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Photo credit: Konstantin Holzner

The Fox Trail

28-Apr-16

Last updated: 20-Aug-18

By Janneke Dobben and Konstantin Holzner

Picture the scene. A freezing cold morning in February. A fierce Scottish wind blowing off the North Sea. A splattering of icy rain. A bunch of hardy Scots in tiny shorts and tank tops.

This was the fourth event in the FoxTrail winter trail running series. My boyfriend and I had taken the train up from London for a weekend adventure.

Dressed in thermals, midlayer and a raincoat - my skin was a nobbly mess of goosebumps, and my teeth were trying hard not to chatter. My boyfriend and I huddled together and tried not to feel like the weaklings up from London we quite obviously were. I took a look round at my fellow runners, most of the hardy Scots were in tiny shorts and tank tops, standing confidently and not a goosebump in sight.

We stood patiently underneath a treehouse to hear the instructions of the race leader. With a smile, his main advice was “Try not to get lost”. And, with a short walk to the start line we were on our way - 20km along a beautiful stretch of coastline near Dunbar, not far from Edinburgh.

With a muddy start, we ran through a small forest, up and down windy paths. Quite a few runners had their dogs harnessed to them - some being dragged along (an unfair advantage?!), and some having to coax their dogs away from much more exciting bushes.

After a while we met the sea. We ran along the edge of the beach, before going down onto the sand itself at about 15km. The beautiful scenery was a massive motivator, which was good because the wind was in our face and the sand was pretty tough going. There were also some very cute distractions in the form of a random baby seal (you don’t get these on runs in London).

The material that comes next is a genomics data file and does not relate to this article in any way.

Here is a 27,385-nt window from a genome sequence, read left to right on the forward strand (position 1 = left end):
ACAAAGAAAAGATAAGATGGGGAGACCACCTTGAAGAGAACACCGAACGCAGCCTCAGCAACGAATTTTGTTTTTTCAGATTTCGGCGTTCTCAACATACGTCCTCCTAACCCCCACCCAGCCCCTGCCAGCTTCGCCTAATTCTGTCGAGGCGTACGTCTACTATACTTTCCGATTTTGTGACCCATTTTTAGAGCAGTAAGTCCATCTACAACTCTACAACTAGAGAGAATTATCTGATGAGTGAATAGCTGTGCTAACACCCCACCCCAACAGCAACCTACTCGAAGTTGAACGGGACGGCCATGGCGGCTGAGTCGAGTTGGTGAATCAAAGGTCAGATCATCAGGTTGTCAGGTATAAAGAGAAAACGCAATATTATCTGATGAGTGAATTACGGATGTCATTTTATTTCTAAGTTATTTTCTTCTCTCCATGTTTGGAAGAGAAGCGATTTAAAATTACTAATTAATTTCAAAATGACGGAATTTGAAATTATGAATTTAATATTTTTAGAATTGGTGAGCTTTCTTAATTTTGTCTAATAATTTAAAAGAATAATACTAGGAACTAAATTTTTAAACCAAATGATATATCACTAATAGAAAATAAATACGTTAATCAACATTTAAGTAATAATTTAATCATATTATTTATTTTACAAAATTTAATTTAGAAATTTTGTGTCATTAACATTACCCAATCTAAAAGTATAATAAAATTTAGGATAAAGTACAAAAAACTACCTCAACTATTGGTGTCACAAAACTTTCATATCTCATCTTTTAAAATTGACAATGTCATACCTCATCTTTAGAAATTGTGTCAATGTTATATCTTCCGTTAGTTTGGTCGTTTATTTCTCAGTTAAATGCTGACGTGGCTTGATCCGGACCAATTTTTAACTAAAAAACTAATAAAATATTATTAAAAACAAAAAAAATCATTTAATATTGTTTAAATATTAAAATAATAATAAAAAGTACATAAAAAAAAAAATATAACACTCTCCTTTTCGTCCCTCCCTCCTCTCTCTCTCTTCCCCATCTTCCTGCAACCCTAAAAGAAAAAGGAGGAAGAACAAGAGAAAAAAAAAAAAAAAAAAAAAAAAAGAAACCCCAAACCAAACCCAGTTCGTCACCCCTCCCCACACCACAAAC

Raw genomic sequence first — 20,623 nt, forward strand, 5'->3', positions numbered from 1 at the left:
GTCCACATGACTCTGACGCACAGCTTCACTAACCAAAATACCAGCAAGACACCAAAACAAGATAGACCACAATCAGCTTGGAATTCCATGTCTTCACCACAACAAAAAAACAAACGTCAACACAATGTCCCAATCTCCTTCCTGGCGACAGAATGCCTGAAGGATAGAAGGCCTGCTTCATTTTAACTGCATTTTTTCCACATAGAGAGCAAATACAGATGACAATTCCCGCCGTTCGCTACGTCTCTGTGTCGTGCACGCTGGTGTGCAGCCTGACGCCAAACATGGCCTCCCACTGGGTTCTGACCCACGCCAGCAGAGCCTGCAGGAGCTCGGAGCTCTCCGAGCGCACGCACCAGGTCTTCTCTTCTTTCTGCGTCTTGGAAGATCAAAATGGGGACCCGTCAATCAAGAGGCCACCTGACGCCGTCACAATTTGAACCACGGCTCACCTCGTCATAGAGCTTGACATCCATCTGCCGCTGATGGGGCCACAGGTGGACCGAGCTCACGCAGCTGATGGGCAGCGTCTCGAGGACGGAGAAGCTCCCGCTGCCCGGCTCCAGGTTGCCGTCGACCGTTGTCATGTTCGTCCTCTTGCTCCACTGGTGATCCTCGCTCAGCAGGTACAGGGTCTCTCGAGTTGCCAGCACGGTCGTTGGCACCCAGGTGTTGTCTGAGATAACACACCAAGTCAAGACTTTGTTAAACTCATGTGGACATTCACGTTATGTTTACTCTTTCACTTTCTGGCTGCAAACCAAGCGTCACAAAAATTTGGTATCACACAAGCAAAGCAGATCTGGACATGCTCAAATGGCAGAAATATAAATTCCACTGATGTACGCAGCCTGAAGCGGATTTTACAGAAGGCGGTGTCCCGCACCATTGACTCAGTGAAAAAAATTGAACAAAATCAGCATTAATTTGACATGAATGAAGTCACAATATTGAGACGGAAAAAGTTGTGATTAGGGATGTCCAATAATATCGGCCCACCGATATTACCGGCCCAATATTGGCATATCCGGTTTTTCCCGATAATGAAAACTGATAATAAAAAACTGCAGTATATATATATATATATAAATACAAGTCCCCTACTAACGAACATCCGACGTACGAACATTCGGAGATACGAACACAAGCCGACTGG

At about 17km the organisers of the FoxTrail decided to take the route straight through a freezing cold river. Then 10 minutes later the route went straight back through the same river. Just to make sure we really were as soaked as we could be.

The final stretch of the race took us back through some sand dunes, past some horses, and up a slight hill to the finish. There was a lovely warm cup of tea waiting and some yummy biscuits.

Overall, the race had a really relaxed atmosphere and a community feel - it was obvious many of the participants had already been to the first three events, and a lot were from the same running clubs.

The organisation was very good - the checkpoints were well manned, the information before the event was great and everyone was super friendly and helpful. This event also provides excellent preparation for the John Muir Way ultra marathon (50km) up in Scotland by the same organisers.

 

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